62 Years of Satyajit Ray’s Devi

The Soumitra Chatterjee-Sharmila Tagore film stays relevant for its depiction of religious dogmatism and collective hysteria
62 Years of Satyajit Ray’s Devi

Satyajit Ray's Devi (1960) was a fiery protest against bigotry, unquestioning acceptance of imposed beliefs and collective hysteria. Adapted to the screen from Prabhatkumar Mukhopadhyay's short story of the same name, this film is perhaps Satyajit Ray's most controversial and daring movie.

It's hard to find the innocence of 'Apu Trilogy'  and the humour of 'Parash Pathar' here. Even though  one can glimpse the feudal system of 'Jalsaghar' in the film, there is more to it than that: the perils of religious dogmatism. Devi is a vivid reflection of the extent to which religious extremism can ruin the lives of ordinary people, especially women.

The story begins in rural Bengal, in 1860. Kalikinkar, a zamindar, is busy with the puja of Maa Kali throughout the day. The eldest of his two sons does not do any work and comes home drunk most of the time. He has a disgruntled wife and a seven-year-old child. On the other hand, his younger son Umaprasad studies English at a university in Calcutta and his wife is the seventeen-year-old Dayamoyee, who is as innocent and vulnerable as a newly-dropped flower. Dayamoyee is almost a mother to her own father-in-law. Kalikinkar believes that from the day Dayamoyee entered the house, sadness and despair disappeared from their lives. And so when Kalikinkar sees Dayamoyee in the form of Mother Kali in a dream, he starts believing that she is a goddess. Thus begins the crooked game of imposing divinity on an ordinary woman.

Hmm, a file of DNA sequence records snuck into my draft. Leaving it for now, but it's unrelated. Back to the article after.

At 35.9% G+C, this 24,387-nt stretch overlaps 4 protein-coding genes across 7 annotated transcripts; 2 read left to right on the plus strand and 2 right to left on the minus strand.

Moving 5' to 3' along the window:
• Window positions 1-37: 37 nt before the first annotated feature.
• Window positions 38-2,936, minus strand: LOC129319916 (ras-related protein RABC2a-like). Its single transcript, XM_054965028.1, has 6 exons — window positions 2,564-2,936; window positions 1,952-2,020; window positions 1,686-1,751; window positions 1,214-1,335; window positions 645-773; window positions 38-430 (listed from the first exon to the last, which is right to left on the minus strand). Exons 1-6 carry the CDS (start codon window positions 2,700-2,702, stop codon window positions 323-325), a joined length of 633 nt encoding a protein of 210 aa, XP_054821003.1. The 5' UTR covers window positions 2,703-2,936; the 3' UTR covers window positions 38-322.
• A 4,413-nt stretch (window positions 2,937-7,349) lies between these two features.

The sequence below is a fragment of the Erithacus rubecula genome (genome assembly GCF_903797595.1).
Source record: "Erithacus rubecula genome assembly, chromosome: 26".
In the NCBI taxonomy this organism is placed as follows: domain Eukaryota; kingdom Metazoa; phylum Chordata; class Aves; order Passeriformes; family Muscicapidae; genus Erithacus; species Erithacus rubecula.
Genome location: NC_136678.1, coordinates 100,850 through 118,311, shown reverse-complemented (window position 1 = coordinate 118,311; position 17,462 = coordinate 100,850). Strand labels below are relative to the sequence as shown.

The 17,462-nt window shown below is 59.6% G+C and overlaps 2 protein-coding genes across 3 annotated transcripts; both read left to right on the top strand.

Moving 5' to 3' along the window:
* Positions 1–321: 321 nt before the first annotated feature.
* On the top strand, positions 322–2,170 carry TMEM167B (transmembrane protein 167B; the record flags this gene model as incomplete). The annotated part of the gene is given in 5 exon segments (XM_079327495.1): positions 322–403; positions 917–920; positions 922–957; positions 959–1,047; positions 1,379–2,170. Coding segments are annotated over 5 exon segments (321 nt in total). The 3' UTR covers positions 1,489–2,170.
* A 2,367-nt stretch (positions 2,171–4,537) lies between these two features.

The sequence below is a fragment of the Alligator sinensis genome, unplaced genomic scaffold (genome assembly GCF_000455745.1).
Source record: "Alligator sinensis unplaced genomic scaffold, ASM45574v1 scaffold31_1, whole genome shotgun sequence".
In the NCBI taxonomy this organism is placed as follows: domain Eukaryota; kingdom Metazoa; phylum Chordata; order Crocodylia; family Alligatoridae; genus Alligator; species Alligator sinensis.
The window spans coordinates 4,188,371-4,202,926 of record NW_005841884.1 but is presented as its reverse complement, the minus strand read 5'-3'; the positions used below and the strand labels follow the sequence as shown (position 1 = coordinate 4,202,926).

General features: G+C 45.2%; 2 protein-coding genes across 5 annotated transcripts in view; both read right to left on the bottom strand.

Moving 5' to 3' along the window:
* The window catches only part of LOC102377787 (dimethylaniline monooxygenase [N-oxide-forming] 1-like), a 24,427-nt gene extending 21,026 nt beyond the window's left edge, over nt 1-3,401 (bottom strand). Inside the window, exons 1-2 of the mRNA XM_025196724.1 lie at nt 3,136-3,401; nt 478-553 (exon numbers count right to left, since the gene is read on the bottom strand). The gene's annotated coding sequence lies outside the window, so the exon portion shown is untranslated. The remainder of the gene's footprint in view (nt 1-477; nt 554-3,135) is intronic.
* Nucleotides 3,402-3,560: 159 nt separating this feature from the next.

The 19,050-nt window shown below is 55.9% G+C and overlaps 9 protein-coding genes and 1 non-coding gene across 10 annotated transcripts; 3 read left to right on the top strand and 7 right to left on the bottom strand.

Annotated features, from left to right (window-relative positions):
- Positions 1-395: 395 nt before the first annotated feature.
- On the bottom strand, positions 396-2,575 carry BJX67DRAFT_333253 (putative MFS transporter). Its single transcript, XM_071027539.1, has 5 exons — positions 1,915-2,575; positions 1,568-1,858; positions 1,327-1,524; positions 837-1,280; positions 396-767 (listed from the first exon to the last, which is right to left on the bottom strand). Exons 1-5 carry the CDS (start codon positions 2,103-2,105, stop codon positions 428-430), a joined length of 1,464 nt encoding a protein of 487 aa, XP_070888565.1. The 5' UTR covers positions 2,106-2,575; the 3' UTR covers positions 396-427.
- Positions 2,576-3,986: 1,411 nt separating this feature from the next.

No, Dayamoyee is not a goddess, nor does she have any inhuman powers. But this is barely relevant to Kalikinkar's extremism that thinly veils his deeply patriarchal beliefs.

The primitive structures of our society, which persist even today, often result in the deification of women, representing them as saviors (or daayans), whether women wish for this representation or not. Likewise, divinity is imposed on a living being like Dayamoyee against her will. But she is unable to protest as a human being because she does not know the language of protest. No one ever taught her. Did the goddesses we worship want to be goddesses at all?

There are many interpretations of dreams. Considering the fact that Kalikinkar refers to Dayamoyee as his mother, is there a touch of the Oedipus complex here? Or some kind of sexual undercurrent? What is the manifestation of divinity in this case?

62 years later, the film raises many questions. Satyajit Ray tried to expose not only Hindu fanaticism but also the various layers of this complex mentality. The critics of that time did not spare Satyajit for making a film against Hinduism. The questions raised in this 1960 film will never get old or change. Kalikinkar, Umaprasad and Dayamoyee are imprisoned in this cage made by the society. Who is responsible for this decline? Is Kalikinkar the only one to blame? Or hesitant liberals like Umaprasad? Or Dayamoyee or thousands of other women who never learned the language of protest? Or is there something greater sinister, ominous, evil ― that we cannot see, but has been guiding and influencing our being for ages?

Devi is therefore much more to me than a usual angry protest. This film is a commentary on the misogynistic system that binds women under the very garb of empowerment.

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